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Adapting Video for VI Learners

Technical Glossary

A

asset
Any chunk of material which might eventually form part of a video, web site, or multi-media resource. An asset can be a single picture, a clip of video, pages of text, or an animation. Since new versions of multi media will offer better opportunities for alternative presentations of material, it is worth collecting more assets than you currently need and archiving them in uncompressed form for reuse later.
AUDETEL
A European project to investigate and produce tools for audio subtitling for the European broadcasting industry.
audio subtitling
The addition of supplementary commentary for blind and partially sighted viewers. Audio subtitling is often added to existing material, and is constrained by the time available between existing dialogue snippets. It can be open or closed. Audio subtitles are much easier to add to non-linear formats and materials.
AVI
AVI is Microsoft's version of an audio visual lossy compression standard.

B

bandwidth
The amount of the electromagnetic spectrum which has to be given over to a particular transmission. Analogue television channels have a very large bandwidth in comparison to, say, an audio telephone line. Compression techniques are used to reduce the size of the signal, and therefore the bandwidth needed to transmit it. Digital systems lend themselves to compression, so that digital broadcasts are much more bandwidth efficient than analogue ones.

C

CD-ROM
Compact Disc Read Only Memory. A high density storage media based on compact disc technology. The same physical size as a compact disc, a CD-ROM can hold up to 650 megabytes of digital data, including text and any kind of multi-media file which can be held on computer, together with programs and directories.
compression
A collection of techniques used to reduce both the space and the bandwidth needed for digital video, sound and other voluminous multimedia. Text must be stored in "lossless" format: in other words decompression must not have in any way changed the content. Video, graphics, and sound on the other hand can use "lossy" compression where the recovered image is an approximation to the one compressed. Lossy compression works because of the eye's tolerance for small distortions and inaccuracies.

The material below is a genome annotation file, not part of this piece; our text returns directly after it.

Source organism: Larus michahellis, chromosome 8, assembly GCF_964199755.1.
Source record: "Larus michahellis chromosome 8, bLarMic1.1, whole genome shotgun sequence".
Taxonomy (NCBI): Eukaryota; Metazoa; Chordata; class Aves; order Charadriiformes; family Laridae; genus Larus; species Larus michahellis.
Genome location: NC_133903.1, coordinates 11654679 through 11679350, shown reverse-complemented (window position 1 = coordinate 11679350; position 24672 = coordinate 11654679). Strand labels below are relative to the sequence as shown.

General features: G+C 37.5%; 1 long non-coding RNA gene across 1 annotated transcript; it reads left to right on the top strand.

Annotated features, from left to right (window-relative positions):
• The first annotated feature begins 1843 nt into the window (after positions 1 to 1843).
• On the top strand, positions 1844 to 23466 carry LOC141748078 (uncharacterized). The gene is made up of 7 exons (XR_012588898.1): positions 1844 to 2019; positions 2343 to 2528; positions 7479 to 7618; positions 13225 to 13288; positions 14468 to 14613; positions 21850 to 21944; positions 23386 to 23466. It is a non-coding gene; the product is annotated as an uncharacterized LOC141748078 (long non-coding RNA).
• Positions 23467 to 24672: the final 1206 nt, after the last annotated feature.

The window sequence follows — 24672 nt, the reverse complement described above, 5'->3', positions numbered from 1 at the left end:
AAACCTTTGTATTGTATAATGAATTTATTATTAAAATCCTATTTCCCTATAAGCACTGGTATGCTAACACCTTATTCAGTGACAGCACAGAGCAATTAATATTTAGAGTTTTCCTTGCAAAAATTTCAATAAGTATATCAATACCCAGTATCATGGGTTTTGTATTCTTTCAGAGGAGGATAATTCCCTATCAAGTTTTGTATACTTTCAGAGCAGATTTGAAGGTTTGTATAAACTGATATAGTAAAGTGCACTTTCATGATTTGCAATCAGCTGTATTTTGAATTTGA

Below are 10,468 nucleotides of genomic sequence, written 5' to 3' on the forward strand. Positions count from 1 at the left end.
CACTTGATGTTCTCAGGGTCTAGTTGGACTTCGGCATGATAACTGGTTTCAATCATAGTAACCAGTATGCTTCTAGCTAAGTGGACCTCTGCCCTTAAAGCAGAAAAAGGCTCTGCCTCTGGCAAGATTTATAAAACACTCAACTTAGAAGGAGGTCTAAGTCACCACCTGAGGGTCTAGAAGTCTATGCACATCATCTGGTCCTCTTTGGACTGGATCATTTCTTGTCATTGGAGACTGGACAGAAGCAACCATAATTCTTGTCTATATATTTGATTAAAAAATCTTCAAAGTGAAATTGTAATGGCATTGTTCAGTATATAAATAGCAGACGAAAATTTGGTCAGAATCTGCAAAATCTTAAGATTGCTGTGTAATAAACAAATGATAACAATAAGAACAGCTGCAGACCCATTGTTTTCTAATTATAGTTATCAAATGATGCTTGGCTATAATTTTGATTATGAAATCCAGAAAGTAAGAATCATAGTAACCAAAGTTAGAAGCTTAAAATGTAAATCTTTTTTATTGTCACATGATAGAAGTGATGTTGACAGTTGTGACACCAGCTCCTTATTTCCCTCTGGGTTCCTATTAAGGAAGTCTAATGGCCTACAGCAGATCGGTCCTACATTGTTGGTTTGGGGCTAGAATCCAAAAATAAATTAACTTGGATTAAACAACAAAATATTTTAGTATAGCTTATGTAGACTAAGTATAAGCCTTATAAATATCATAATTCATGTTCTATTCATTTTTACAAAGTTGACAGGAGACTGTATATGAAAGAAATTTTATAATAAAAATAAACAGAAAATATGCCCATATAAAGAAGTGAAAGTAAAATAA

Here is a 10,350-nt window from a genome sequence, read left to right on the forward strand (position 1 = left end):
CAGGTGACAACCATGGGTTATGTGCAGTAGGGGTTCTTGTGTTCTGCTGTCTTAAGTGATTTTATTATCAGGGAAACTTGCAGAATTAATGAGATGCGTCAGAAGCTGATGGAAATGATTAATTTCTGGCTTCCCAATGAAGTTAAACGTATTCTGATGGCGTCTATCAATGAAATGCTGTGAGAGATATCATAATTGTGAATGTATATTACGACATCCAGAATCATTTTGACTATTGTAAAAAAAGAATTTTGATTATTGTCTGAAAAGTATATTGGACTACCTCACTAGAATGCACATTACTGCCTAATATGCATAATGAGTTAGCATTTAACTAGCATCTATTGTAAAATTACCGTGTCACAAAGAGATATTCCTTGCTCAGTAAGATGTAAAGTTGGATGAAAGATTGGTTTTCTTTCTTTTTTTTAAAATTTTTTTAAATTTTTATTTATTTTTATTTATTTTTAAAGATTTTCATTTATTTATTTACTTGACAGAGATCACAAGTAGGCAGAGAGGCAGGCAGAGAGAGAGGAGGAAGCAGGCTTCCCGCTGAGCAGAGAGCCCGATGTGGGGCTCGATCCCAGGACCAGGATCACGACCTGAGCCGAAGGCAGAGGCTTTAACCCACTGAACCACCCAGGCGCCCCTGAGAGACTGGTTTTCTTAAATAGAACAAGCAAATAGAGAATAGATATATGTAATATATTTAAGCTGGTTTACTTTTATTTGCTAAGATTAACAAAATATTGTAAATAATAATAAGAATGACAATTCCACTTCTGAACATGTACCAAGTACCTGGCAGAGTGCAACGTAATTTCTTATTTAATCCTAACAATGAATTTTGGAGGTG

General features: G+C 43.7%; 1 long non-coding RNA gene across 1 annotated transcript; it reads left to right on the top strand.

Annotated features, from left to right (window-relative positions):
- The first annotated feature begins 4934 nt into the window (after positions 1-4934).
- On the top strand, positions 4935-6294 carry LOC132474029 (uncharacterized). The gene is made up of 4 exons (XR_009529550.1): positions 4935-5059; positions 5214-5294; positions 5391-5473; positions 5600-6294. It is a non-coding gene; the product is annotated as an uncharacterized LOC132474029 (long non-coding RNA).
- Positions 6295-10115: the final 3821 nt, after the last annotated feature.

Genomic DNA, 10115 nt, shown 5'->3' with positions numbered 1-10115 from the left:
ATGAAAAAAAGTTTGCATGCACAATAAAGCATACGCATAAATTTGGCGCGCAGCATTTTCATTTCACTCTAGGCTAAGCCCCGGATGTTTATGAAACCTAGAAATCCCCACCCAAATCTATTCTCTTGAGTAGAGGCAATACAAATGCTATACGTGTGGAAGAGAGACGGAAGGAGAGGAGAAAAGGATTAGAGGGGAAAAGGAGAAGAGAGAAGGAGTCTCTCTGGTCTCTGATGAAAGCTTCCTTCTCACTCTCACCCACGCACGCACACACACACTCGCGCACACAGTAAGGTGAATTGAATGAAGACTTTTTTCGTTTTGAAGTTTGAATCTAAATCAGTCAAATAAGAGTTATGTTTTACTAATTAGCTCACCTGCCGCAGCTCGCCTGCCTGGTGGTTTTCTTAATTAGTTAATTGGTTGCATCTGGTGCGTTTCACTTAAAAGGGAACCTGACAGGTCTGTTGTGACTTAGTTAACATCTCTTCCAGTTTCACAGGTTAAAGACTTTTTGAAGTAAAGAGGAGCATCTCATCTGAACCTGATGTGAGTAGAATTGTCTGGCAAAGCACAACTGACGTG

D

databursts
A few rapidly changing frames of text or pictures inserted into a broadcast or a video tape which can be read at leisure using the video recorder's pause control.
Digital VHS (D-VHS)
An upcoming variant on VHS which is capable of recording both analogue signals and the uncompressed MPEG-2 stream which underpins digital television.
dvd
Digital Video Disk. A combination of specifications for a very high density medium (capable of holding complete videos in digital form on discs the size of a compact disc or old style CD-ROM), together with an MPEG-2 based compression standard for storing videos on it. dvd discs come in several densities and can be single or double sided.
dvd-ROM
The underlying storage technology for digital video disc, which in this case can be used as storage medium for other computer files of any format. dvd ROMs can hold between 2 and 8 gigabytes of data depending on whether the disc is single or multi-layer, and single or double sided.

H

HI-8 video
A high quality variant on the 8 mm camcorder standard for domestic video recording.
HTML
Hyper Text Markup Language: the basis for data storage and linkage of files over the world wide web.

I

indexing (on VHS)
A way of marking tape position accurately on a VHS analogue video tape. With appropriate recorders indexing uses a low speed tape head to place a magnetic code mark on the edge of a VHS tape. This mark can be searched for quickly. (The track is similar to that used for low quality audio, but on the other edge of the tape).
Internet
A loose collection of computers and associated networking links which taken together form the basis for services such as world wide web, e-mail, news, and Internet based video phone and telephone.

J

JPEG
An open, nonproprietary compression standard for reducing the size of still images. The term comes from the words Joint Photographic Experts Group who proposed and maintain the standard.

K,L

linear media